Drs. Rier in collaboration with Drs. Venn (EGGS), Hallen (Chemistry), Wimmer (Business Education and Information & Technology Management), Beyer (EGGS), Whisner (EGGS) and the Columbia County Conservation District will be establishing a real-time monitoring station on Fishing Creek at or near Kocher Park, north of Bloomsburg. Funding for the station is provided by a $50,000 President’s Strategic Planning Grant. This station will measure stream depth, pH, temperature, conductivity (dissolved material in water), dissolved oxygen, turbidity (suspended material in water), dissolved organic matter, phosphorus concentration, the amount of light striking the surface of the water and meteorological data. These data will be collected automatically every 15 minutes and then uploaded to a server via cell phone modem and made available on the web in real-time.
One of the main goals of this project will be to provide an education and research tool for environmental classes and student-centered research at Bloomsburg University. It will provide a unique resource for training students outside the traditional classroom by having them directly use the latest technology available for monitoring water quality. Environmental monitoring is quickly becoming a science that is centered on networks of autonomous sensors and the “big” datasets that are generated by these sensors (see National Ecological Observatory website for an example, http://www.neoninc.org). Therefore, experience working with “big data” from autonomous sensors will give our students an advantage in the job market and when applying to graduate schools.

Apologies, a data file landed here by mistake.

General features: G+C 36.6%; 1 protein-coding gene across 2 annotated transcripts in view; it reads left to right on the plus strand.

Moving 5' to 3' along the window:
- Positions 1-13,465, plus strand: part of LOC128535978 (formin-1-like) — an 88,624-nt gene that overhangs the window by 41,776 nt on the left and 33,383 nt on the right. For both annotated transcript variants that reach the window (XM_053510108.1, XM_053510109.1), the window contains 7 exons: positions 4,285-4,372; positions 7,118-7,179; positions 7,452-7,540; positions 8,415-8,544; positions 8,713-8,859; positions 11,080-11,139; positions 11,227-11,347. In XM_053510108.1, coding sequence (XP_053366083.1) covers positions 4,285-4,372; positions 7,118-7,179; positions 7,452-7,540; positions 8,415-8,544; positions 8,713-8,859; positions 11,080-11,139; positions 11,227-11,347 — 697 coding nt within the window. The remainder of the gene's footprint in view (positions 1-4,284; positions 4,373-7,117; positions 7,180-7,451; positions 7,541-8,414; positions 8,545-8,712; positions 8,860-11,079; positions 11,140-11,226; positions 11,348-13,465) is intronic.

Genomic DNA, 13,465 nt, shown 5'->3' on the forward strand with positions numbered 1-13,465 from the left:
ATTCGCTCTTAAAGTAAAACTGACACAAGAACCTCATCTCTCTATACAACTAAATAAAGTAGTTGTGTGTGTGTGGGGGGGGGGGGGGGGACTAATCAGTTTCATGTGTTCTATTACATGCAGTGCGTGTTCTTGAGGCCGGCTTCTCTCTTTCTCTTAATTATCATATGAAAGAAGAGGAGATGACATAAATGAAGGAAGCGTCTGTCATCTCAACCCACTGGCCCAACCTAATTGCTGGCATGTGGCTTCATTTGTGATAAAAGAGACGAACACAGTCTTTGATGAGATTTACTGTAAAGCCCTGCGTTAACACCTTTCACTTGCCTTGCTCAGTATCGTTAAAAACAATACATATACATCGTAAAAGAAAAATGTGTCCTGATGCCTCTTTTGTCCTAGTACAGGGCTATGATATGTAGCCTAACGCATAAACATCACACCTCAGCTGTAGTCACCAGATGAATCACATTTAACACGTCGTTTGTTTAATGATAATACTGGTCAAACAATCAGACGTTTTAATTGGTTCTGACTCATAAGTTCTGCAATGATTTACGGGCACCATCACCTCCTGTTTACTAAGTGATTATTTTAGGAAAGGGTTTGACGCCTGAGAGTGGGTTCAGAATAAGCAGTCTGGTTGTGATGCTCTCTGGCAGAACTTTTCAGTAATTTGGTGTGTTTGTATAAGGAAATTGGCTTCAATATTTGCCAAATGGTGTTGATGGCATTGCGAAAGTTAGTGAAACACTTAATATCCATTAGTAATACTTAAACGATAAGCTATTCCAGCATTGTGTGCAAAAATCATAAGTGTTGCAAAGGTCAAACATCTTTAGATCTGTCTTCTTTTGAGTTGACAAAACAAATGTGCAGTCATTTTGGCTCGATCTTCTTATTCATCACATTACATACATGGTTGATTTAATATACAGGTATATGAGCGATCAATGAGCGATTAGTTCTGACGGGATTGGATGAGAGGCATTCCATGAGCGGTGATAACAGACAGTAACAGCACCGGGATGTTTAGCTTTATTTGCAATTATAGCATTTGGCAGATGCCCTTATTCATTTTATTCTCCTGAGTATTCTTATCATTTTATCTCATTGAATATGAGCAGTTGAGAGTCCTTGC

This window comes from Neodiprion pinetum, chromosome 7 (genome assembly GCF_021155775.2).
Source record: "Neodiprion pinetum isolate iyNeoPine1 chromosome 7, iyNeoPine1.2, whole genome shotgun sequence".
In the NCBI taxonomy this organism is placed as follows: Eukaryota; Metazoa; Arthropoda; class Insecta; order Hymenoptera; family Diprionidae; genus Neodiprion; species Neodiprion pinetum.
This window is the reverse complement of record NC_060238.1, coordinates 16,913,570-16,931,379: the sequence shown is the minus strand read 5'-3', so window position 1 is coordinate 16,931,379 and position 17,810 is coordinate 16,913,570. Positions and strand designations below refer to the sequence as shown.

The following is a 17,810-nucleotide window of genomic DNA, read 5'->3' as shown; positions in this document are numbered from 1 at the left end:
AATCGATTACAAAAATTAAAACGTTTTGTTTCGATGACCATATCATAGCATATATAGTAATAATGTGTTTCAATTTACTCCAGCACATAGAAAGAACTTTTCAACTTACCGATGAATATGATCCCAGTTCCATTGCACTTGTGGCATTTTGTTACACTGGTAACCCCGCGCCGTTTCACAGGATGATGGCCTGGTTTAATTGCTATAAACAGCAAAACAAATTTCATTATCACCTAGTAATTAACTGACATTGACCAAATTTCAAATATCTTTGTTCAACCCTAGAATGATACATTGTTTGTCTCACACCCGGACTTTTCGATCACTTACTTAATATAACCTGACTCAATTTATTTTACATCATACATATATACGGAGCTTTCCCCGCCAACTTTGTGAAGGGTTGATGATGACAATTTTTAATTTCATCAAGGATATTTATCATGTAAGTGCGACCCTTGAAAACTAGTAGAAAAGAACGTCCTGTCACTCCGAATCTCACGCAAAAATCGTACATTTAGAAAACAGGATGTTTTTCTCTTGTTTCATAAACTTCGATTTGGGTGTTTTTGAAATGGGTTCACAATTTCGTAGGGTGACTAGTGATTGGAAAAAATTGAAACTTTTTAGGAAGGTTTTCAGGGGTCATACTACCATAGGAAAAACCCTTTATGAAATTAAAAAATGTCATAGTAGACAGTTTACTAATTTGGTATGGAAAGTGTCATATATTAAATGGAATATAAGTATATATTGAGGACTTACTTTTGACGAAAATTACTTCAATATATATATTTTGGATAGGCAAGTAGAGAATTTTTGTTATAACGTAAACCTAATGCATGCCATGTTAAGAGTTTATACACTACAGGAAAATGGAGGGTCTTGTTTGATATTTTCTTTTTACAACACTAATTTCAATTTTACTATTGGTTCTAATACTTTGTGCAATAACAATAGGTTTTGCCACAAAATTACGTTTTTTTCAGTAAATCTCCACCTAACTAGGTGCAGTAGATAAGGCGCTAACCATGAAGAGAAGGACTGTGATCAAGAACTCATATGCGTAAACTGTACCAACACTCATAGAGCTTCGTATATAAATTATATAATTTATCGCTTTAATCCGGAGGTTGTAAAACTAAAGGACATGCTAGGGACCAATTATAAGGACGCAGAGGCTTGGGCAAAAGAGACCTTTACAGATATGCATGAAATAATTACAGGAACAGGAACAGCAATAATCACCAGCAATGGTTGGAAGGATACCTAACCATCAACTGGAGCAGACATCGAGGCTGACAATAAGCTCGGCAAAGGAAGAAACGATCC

Potential student projects include using oxygen data to understand patterns of photosynthesis, investigating the effects of storm runoff on the export of contaminants to the Susquehanna River and modeling the effects of climate change on the ability of streams in this region to sustain trout populations. One exciting aspect of this station is that it will be the first of their kind to combine all of the parameters necessary (oxygen, depth, temperature and light) to estimate, in real-time, the collective metabolic activity of all organisms in the immediate upstream reach and the factors that influence their metabolic rates (light, dissolved organic matter, phosphorus concentration and temperature). There is considerable interest throughout the world in using “ecosystem metabolism” as a means of evaluating the health of streams and rivers. With this station, our students will have the resources to perform some of the most comprehensive studies of stream ecosystem metabolism and how it relates to water quality that have ever been performed.
We also hope to increase the profile of the Bloomsburg University’s Environmental Science programs and provide a means by which Bloomsburg University can more effectively engage with the surrounding community, including high schools and watershed organizations, on water quality issues and the overall health of this region’s freshwater resources.